The Maryland Insurance Administration is telling some carriers that want to sell coverage through its individual exchange program to make deep cuts in their premiums.
Agency officials have summarized the cuts they have demanded in a report on approvals of premium rates for the individual “qualified health plans” to be sold through the state’s Patient Protection and Affordable Care Act exchange, the Maryland Health Connection.
In the bare-bones, “bronze level” of coverage, for example, the monthly premium rates originally requested for a 25-year-old nonsmoker living in Baltimore ranged from $136 to $350.
The rates approved in that category of coverage range from $124 to $237.
The rate reductions demanded range from 1.1 percent for a QHP to be sold by a unit of Kaiser Permanente to 32 percent for a QHP to be sold be a unit of UnitedHealth Group Inc.
Agency officials asked for similar rate reductions at other levels of coverage and in other communities.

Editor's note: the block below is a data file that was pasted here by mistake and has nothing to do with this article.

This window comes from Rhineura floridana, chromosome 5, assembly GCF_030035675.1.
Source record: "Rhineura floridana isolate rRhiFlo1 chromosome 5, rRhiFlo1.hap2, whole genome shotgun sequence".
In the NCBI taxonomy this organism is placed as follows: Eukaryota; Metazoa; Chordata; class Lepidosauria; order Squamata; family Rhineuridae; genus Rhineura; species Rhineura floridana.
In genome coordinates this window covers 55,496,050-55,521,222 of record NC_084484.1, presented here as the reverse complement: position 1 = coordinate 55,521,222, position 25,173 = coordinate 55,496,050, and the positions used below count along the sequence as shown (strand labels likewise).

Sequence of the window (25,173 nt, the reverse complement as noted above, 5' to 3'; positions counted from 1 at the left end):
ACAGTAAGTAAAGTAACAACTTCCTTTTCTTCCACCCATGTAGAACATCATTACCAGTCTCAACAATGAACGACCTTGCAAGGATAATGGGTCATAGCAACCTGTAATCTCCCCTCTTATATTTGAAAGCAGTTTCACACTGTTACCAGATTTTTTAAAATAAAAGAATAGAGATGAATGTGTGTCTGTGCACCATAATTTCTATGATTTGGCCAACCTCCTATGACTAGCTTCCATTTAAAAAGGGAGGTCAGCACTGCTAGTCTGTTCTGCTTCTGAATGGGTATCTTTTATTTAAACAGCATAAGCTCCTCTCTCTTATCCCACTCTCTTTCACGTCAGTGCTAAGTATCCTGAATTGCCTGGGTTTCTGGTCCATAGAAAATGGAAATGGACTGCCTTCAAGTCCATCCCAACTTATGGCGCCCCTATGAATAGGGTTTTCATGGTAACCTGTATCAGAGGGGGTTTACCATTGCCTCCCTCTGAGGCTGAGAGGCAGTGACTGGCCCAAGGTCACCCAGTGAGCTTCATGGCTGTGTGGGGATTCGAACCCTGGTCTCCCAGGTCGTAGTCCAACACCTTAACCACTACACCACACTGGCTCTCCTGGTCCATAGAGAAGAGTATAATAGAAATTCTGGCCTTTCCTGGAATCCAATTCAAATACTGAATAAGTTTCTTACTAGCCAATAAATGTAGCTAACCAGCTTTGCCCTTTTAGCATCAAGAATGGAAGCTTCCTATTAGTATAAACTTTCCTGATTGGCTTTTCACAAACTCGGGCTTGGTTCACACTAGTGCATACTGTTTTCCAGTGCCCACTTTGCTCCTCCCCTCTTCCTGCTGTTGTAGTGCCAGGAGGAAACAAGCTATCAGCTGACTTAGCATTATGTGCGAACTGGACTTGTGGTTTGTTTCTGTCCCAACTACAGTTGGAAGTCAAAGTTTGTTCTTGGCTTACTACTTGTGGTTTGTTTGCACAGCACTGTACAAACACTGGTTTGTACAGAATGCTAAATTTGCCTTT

Maryland is setting up its own, state-based exchange. The PPACA requires the exchange to start selling coverage Oct. 1, with coverage sold starting to take effect Jan. 1.
The insurers selling QHPs through the exchanges are supposed to sell products in four standardized “metal levels” of coverage – bronze, silver, gold and platinum – along with catastrophic plans aimed mainly at younger consumers.
Carriers have had little to say about Maryland officials’ rate announcement.
Executives at UnitedHealth were not immediately available to comment. Executives at CareFirst, Maryland’s Blue Cross and Blue Shield carrier, said it believes its QHPs are competitively priced.
“Rate adjustments imposed by the (Maryland Insurance Administration) were modest, and we look forward to the launch of the exchange this fall,” company representatives said in a statement.